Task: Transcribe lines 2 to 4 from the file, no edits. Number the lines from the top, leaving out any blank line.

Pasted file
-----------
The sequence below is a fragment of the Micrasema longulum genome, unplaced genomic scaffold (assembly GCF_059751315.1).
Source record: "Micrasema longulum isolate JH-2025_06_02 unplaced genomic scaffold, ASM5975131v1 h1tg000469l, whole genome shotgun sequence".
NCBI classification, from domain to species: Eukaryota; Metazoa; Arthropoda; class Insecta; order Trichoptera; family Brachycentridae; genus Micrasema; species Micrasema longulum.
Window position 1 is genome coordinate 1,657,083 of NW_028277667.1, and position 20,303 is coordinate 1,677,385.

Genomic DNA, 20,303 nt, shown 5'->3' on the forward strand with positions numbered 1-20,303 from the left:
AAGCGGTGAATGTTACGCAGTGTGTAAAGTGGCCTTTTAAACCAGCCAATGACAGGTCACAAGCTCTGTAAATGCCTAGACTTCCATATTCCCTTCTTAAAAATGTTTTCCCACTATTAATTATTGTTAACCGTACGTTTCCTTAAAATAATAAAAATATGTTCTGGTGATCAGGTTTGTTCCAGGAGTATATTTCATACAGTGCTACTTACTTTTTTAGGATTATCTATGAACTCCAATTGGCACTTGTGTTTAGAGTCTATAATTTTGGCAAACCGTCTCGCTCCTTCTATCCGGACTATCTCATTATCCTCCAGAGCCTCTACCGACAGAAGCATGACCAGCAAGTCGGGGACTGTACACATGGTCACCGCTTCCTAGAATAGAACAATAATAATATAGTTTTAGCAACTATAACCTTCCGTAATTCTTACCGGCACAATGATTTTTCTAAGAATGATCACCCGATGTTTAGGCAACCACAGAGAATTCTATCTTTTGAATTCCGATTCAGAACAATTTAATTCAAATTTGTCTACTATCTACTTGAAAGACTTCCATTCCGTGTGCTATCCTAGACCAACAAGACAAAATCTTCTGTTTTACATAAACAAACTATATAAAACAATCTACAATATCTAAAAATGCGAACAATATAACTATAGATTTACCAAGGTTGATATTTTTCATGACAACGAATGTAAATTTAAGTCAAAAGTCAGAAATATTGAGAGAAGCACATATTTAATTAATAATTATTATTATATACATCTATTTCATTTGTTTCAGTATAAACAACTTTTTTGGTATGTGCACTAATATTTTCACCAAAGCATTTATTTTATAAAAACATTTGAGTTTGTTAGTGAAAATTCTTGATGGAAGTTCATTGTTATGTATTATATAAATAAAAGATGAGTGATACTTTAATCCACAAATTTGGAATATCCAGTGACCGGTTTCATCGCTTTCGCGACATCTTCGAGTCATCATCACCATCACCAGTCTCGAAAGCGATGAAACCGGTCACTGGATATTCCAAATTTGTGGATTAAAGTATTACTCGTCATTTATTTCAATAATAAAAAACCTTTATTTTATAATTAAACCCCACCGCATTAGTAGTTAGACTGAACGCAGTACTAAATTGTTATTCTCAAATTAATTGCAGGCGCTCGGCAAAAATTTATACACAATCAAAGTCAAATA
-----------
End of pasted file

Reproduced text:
Source record: "Micrasema longulum isolate JH-2025_06_02 unplaced genomic scaffold, ASM5975131v1 h1tg000469l, whole genome shotgun sequence".
NCBI classification, from domain to species: Eukaryota; Metazoa; Arthropoda; class Insecta; order Trichoptera; family Brachycentridae; genus Micrasema; species Micrasema longulum.
Window position 1 is genome coordinate 1,657,083 of NW_028277667.1, and position 20,303 is coordinate 1,677,385.